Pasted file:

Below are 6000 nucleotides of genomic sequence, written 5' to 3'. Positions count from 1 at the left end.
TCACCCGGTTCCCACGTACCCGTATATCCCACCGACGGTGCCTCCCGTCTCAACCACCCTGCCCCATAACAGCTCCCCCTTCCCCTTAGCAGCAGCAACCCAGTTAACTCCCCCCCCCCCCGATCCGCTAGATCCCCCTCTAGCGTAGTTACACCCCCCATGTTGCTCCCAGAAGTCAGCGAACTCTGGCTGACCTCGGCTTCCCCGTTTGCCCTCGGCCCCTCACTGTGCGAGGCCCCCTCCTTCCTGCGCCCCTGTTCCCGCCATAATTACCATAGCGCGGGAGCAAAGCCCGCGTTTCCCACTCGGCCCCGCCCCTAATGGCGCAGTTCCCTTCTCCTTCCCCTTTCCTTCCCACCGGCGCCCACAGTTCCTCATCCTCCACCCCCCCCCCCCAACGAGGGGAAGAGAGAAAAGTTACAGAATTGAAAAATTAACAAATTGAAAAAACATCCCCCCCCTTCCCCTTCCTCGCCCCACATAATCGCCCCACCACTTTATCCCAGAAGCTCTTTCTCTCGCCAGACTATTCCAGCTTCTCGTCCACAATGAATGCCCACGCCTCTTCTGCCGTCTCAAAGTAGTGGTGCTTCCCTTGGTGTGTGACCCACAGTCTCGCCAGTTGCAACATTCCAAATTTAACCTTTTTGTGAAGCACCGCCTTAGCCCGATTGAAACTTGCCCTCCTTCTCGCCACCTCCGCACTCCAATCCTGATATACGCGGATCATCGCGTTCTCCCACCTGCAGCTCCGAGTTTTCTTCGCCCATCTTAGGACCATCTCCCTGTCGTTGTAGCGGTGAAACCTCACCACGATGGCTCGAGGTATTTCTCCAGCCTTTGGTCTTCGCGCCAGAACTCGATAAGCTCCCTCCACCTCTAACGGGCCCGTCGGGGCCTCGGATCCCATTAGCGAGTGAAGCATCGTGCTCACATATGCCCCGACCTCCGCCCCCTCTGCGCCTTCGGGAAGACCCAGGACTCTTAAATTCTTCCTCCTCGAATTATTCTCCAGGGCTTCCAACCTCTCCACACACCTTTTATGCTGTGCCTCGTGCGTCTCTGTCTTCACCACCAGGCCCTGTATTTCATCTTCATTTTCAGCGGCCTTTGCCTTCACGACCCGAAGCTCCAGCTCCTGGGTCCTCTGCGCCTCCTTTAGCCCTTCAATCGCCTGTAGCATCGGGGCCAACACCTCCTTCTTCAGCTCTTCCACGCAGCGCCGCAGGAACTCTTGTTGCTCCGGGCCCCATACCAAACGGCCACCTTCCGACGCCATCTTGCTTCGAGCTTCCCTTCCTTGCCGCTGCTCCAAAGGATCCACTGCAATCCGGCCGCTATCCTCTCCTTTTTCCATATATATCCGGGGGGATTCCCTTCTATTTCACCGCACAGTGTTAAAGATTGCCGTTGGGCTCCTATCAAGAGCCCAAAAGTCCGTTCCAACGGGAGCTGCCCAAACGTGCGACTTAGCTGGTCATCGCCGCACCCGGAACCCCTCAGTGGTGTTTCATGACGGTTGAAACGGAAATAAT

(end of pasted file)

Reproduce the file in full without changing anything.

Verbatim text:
Below are 6000 nucleotides of genomic sequence, written 5' to 3'. Positions count from 1 at the left end.
TCACCCGGTTCCCACGTACCCGTATATCCCACCGACGGTGCCTCCCGTCTCAACCACCCTGCCCCATAACAGCTCCCCCTTCCCCTTAGCAGCAGCAACCCAGTTAACTCCCCCCCCCCCCGATCCGCTAGATCCCCCTCTAGCGTAGTTACACCCCCCATGTTGCTCCCAGAAGTCAGCGAACTCTGGCTGACCTCGGCTTCCCCGTTTGCCCTCGGCCCCTCACTGTGCGAGGCCCCCTCCTTCCTGCGCCCCTGTTCCCGCCATAATTACCATAGCGCGGGAGCAAAGCCCGCGTTTCCCACTCGGCCCCGCCCCTAATGGCGCAGTTCCCTTCTCCTTCCCCTTTCCTTCCCACCGGCGCCCACAGTTCCTCATCCTCCACCCCCCCCCCCCAACGAGGGGAAGAGAGAAAAGTTACAGAATTGAAAAATTAACAAATTGAAAAAACATCCCCCCCCTTCCCCTTCCTCGCCCCACATAATCGCCCCACCACTTTATCCCAGAAGCTCTTTCTCTCGCCAGACTATTCCAGCTTCTCGTCCACAATGAATGCCCACGCCTCTTCTGCCGTCTCAAAGTAGTGGTGCTTCCCTTGGTGTGTGACCCACAGTCTCGCCAGTTGCAACATTCCAAATTTAACCTTTTTGTGAAGCACCGCCTTAGCCCGATTGAAACTTGCCCTCCTTCTCGCCACCTCCGCACTCCAATCCTGATATACGCGGATCATCGCGTTCTCCCACCTGCAGCTCCGAGTTTTCTTCGCCCATCTTAGGACCATCTCCCTGTCGTTGTAGCGGTGAAACCTCACCACGATGGCTCGAGGTATTTCTCCAGCCTTTGGTCTTCGCGCCAGAACTCGATAAGCTCCCTCCACCTCTAACGGGCCCGTCGGGGCCTCGGATCCCATTAGCGAGTGAAGCATCGTGCTCACATATGCCCCGACCTCCGCCCCCTCTGCGCCTTCGGGAAGACCCAGGACTCTTAAATTCTTCCTCCTCGAATTATTCTCCAGGGCTTCCAACCTCTCCACACACCTTTTATGCTGTGCCTCGTGCGTCTCTGTCTTCACCACCAGGCCCTGTATTTCATCTTCATTTTCAGCGGCCTTTGCCTTCACGACCCGAAGCTCCAGCTCCTGGGTCCTCTGCGCCTCCTTTAGCCCTTCAATCGCCTGTAGCATCGGGGCCAACACCTCCTTCTTCAGCTCTTCCACGCAGCGCCGCAGGAACTCTTGTTGCTCCGGGCCCCATACCAAACGGCCACCTTCCGACGCCATCTTGCTTCGAGCTTCCCTTCCTTGCCGCTGCTCCAAAGGATCCACTGCAATCCGGCCGCTATCCTCTCCTTTTTCCATATATATCCGGGGGGATTCCCTTCTATTTCACCGCACAGTGTTAAAGATTGCCGTTGGGCTCCTATCAAGAGCCCAAAAGTCCGTTCCAACGGGAGCTGCCCAAACGTGCGACTTAGCTGGTCATCGCCGCACCCGGAACCCCTCAGTGGTGTTTCATGACGGTTGAAACGGAAATAAT